The cleantech, tech, stock, and business news of this past week was more obvious than an elephant sitting in a Fiat 500e — Elon Musk may take Tesla private.
It has stunned the world, and the response from the financial press has been embarrassing — to put it nicely.
One matter very frequently ignored is what an exclusive share in private Tesla should actually be worth. This is different from what a share in public TSLA is worth right now or should be worth right now. Investors — especially small fries like me and most of you — probably won’t even have the opportunity to acquire Tesla shares again until Tesla goes for another IPO (presuming that does happen again).
So, always eager to put myself out on a thin limb that is almost certain to break, I wanted to run through a rough “back of the envelope” estimate of what Tesla might be worth in 5–10 years when it hypothetically rejoins public markets (… which it hasn’t actually left yet). One thing to remember with this speculation, of course, is that there’s no magic formula for determining a company’s value. There are all kinds of different quantitative and qualitative ways to value a company, but since so many people use so many different mixtures, the end result is generally unpredictable.
But let’s start with today. “Artful Dodger” writes, “The simplywall.st website calculates the intrinsic value of every stock on NASDAQ each night, based on estimated 5-year discounted cash flows. Their number on Aug 3rd, after the Q2 ER, but before Elon’s tweet, was $443 per share. Unchanged today. It was $421 before the Q2 ER.”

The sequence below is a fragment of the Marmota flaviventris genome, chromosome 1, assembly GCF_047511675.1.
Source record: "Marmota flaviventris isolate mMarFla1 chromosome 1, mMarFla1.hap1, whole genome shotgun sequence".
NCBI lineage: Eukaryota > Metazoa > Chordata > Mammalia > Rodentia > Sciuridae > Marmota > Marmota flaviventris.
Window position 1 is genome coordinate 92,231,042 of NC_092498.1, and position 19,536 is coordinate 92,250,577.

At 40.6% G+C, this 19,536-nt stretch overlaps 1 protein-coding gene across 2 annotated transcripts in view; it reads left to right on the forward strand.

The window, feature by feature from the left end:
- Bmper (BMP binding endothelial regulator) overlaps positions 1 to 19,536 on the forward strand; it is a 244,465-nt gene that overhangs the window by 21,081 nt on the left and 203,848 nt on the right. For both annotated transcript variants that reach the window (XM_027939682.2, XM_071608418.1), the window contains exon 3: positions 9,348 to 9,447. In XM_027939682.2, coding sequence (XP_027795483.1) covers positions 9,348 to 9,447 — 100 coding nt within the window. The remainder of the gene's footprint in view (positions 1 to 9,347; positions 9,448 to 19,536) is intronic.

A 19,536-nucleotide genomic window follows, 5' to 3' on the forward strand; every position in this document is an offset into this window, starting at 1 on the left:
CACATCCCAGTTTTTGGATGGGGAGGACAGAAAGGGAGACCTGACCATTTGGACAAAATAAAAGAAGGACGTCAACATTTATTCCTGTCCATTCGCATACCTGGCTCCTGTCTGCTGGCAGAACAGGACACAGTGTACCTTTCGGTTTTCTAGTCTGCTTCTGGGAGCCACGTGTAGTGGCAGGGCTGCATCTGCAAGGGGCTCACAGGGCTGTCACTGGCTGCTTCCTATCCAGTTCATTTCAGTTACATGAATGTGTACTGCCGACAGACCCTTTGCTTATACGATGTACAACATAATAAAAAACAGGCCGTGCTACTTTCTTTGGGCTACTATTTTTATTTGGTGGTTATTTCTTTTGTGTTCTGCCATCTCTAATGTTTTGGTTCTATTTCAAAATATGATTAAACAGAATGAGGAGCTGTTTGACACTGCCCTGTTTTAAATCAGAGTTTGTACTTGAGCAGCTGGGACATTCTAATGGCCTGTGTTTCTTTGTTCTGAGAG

Yep, that simple and common analysis puts Tesla’s “intrinsic value” share price at $443 — or something around that number. That means $420 is in the right range but actually on the lower end of the range. Additionally, remember, this is for a public company that’s expected to stay public — not a public company on the verge of going private for an indefinite period of time.
At the end of 2017, I played with some Tesla numbers and came up with an estimate of $73.7 billion in Tesla vehicle revenue in 2022 — probably a bit optimistic (“Elon time”) on the timeline since I assumed Model Y would be at full production (700K/year) by then. But let’s just assume a slight variation of these are the numbers we see when Tesla feels comfortable re-emerging for another go at an IPO.
|Vehicle||Orders||Average Price||Total Revenue||Profits based on 20% Gross Margin||Profits based on 25% Gross Margin|
|Tesla Model 3||400,000||$42,000||$16,800,000,000||$3,360,000,000||$4,200,000,000|
|Tesla Model S||45,000||$84,000||$3,780,000,000||$756,000,000||$945,000,000|
|Tesla Model X||55,000||$91,000||$5,005,000,000||$1,001,000,000||$1,251,250,000|
|Tesla Model Y||700,000||$50,000||$35,000,000,000||$7,000,000,000||$8,750,000,000|
|Tesla Roadster 2||1,100||$230,000||$253,000,000||$50,600,000||$63,250,000|
In that scenario, some of the biggest wildcards in terms of annual production and sales were: 47,000 Tesla Semis, 55,000 Tesla Pickups, and 700,000 Tesla Model Ys. I later created what I think is a more realistic estimate of 100,000 Semis per year. Throwing in some rough gross margin estimates, that put profits from the Semi at $3–5 billion a year instead of ~$2 billion a year.